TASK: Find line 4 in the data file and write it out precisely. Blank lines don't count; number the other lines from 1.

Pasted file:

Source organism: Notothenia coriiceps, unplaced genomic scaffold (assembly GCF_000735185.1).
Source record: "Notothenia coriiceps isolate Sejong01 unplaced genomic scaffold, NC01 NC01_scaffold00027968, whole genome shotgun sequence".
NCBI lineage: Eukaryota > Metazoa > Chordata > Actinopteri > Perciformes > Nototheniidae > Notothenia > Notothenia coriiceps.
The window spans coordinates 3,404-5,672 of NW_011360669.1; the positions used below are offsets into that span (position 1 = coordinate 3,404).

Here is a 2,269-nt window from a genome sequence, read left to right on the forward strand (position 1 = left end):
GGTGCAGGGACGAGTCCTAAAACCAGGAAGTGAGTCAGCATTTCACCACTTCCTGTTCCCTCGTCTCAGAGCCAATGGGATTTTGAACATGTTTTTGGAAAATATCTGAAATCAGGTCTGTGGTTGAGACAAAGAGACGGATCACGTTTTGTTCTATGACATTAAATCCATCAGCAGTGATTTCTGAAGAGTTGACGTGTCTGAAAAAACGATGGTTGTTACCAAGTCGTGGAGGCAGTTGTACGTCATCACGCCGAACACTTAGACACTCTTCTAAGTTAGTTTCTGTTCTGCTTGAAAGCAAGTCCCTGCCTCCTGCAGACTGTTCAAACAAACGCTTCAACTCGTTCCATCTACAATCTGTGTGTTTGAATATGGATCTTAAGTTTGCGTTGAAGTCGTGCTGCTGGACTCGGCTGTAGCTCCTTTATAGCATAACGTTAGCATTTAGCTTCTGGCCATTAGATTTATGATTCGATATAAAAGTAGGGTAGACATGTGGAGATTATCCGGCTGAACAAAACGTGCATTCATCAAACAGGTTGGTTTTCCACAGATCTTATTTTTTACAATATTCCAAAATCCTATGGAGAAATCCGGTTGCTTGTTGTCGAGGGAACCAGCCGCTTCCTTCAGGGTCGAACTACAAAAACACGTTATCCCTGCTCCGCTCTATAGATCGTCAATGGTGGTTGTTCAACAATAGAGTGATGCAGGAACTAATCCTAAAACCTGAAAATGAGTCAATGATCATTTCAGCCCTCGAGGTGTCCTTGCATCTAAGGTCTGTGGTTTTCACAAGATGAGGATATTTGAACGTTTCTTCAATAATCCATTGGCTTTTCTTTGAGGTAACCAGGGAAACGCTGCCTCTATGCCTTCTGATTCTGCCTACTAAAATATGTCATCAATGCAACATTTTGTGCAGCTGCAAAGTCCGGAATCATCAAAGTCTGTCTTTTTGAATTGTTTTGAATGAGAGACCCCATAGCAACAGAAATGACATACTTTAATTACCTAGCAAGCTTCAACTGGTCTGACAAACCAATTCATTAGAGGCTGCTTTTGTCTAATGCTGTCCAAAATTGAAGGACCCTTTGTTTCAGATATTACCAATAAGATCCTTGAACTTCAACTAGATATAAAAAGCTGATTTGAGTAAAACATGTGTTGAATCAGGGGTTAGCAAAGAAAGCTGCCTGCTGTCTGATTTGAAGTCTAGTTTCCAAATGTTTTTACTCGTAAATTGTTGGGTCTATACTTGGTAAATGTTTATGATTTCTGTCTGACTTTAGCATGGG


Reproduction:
The window spans coordinates 3,404-5,672 of NW_011360669.1; the positions used below are offsets into that span (position 1 = coordinate 3,404).